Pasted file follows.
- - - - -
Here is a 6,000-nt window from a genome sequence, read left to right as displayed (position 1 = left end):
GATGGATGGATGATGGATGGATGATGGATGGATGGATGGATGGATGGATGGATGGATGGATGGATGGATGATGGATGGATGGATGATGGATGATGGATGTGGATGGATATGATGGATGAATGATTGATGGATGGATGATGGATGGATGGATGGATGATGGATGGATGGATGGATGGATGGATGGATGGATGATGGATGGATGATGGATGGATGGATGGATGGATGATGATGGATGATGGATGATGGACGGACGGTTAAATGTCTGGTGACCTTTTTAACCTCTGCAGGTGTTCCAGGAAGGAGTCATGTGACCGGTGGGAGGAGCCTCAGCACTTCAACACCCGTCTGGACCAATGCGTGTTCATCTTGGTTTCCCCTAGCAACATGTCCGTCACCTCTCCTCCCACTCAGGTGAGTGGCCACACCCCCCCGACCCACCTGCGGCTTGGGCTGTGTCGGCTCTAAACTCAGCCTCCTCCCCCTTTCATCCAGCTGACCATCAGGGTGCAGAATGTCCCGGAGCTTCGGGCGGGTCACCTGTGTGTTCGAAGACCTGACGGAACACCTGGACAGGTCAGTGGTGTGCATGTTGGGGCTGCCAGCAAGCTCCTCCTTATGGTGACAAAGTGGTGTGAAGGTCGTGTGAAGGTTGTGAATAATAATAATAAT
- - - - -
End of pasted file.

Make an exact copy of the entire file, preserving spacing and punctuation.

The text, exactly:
Here is a 6,000-nt window from a genome sequence, read left to right as displayed (position 1 = left end):
GATGGATGGATGATGGATGGATGATGGATGGATGGATGGATGGATGGATGGATGGATGGATGGATGGATGATGGATGGATGGATGATGGATGATGGATGTGGATGGATATGATGGATGAATGATTGATGGATGGATGATGGATGGATGGATGGATGATGGATGGATGGATGGATGGATGGATGGATGGATGATGGATGGATGATGGATGGATGGATGGATGGATGATGATGGATGATGGATGATGGACGGACGGTTAAATGTCTGGTGACCTTTTTAACCTCTGCAGGTGTTCCAGGAAGGAGTCATGTGACCGGTGGGAGGAGCCTCAGCACTTCAACACCCGTCTGGACCAATGCGTGTTCATCTTGGTTTCCCCTAGCAACATGTCCGTCACCTCTCCTCCCACTCAGGTGAGTGGCCACACCCCCCCGACCCACCTGCGGCTTGGGCTGTGTCGGCTCTAAACTCAGCCTCCTCCCCCTTTCATCCAGCTGACCATCAGGGTGCAGAATGTCCCGGAGCTTCGGGCGGGTCACCTGTGTGTTCGAAGACCTGACGGAACACCTGGACAGGTCAGTGGTGTGCATGTTGGGGCTGCCAGCAAGCTCCTCCTTATGGTGACAAAGTGGTGTGAAGGTCGTGTGAAGGTTGTGAATAATAATAATAAT